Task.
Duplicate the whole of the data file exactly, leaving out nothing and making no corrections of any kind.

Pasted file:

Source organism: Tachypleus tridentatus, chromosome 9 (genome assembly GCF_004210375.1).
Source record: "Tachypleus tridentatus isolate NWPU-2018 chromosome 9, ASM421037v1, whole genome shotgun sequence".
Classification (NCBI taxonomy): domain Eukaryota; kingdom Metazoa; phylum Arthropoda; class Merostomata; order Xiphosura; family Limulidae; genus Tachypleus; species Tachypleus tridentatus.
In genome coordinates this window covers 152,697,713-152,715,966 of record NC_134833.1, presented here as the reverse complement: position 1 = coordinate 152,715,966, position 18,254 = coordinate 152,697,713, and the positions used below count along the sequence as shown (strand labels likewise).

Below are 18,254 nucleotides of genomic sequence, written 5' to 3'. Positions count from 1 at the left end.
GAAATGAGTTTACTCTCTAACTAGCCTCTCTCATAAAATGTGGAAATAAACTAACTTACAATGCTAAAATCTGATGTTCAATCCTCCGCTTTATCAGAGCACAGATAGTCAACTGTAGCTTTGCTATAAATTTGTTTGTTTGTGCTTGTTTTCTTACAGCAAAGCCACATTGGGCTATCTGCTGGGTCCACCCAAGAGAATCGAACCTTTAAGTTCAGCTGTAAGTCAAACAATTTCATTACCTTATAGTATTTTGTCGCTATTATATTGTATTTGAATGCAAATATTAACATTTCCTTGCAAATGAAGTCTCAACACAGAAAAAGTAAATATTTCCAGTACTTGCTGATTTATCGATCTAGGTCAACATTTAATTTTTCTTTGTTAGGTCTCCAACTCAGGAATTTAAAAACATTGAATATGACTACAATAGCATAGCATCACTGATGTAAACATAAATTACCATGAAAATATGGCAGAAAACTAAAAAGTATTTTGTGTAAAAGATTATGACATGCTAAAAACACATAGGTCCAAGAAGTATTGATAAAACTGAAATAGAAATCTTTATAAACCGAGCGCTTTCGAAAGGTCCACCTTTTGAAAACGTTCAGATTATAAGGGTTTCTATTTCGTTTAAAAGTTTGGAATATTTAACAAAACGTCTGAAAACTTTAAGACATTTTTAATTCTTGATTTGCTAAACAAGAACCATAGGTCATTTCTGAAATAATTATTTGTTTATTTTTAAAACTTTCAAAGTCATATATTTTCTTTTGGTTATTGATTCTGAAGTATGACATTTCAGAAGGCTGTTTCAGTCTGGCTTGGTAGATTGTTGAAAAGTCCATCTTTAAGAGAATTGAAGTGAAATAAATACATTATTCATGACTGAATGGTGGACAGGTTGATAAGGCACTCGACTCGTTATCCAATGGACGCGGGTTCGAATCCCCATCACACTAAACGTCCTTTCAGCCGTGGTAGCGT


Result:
Source organism: Tachypleus tridentatus, chromosome 9 (genome assembly GCF_004210375.1).
Source record: "Tachypleus tridentatus isolate NWPU-2018 chromosome 9, ASM421037v1, whole genome shotgun sequence".
Classification (NCBI taxonomy): domain Eukaryota; kingdom Metazoa; phylum Arthropoda; class Merostomata; order Xiphosura; family Limulidae; genus Tachypleus; species Tachypleus tridentatus.
In genome coordinates this window covers 152,697,713-152,715,966 of record NC_134833.1, presented here as the reverse complement: position 1 = coordinate 152,715,966, position 18,254 = coordinate 152,697,713, and the positions used below count along the sequence as shown (strand labels likewise).

Below are 18,254 nucleotides of genomic sequence, written 5' to 3'. Positions count from 1 at the left end.
GAAATGAGTTTACTCTCTAACTAGCCTCTCTCATAAAATGTGGAAATAAACTAACTTACAATGCTAAAATCTGATGTTCAATCCTCCGCTTTATCAGAGCACAGATAGTCAACTGTAGCTTTGCTATAAATTTGTTTGTTTGTGCTTGTTTTCTTACAGCAAAGCCACATTGGGCTATCTGCTGGGTCCACCCAAGAGAATCGAACCTTTAAGTTCAGCTGTAAGTCAAACAATTTCATTACCTTATAGTATTTTGTCGCTATTATATTGTATTTGAATGCAAATATTAACATTTCCTTGCAAATGAAGTCTCAACACAGAAAAAGTAAATATTTCCAGTACTTGCTGATTTATCGATCTAGGTCAACATTTAATTTTTCTTTGTTAGGTCTCCAACTCAGGAATTTAAAAACATTGAATATGACTACAATAGCATAGCATCACTGATGTAAACATAAATTACCATGAAAATATGGCAGAAAACTAAAAAGTATTTTGTGTAAAAGATTATGACATGCTAAAAACACATAGGTCCAAGAAGTATTGATAAAACTGAAATAGAAATCTTTATAAACCGAGCGCTTTCGAAAGGTCCACCTTTTGAAAACGTTCAGATTATAAGGGTTTCTATTTCGTTTAAAAGTTTGGAATATTTAACAAAACGTCTGAAAACTTTAAGACATTTTTAATTCTTGATTTGCTAAACAAGAACCATAGGTCATTTCTGAAATAATTATTTGTTTATTTTTAAAACTTTCAAAGTCATATATTTTCTTTTGGTTATTGATTCTGAAGTATGACATTTCAGAAGGCTGTTTCAGTCTGGCTTGGTAGATTGTTGAAAAGTCCATCTTTAAGAGAATTGAAGTGAAATAAATACATTATTCATGACTGAATGGTGGACAGGTTGATAAGGCACTCGACTCGTTATCCAATGGACGCGGGTTCGAATCCCCATCACACTAAACGTCCTTTCAGCCGTGGTAGCGT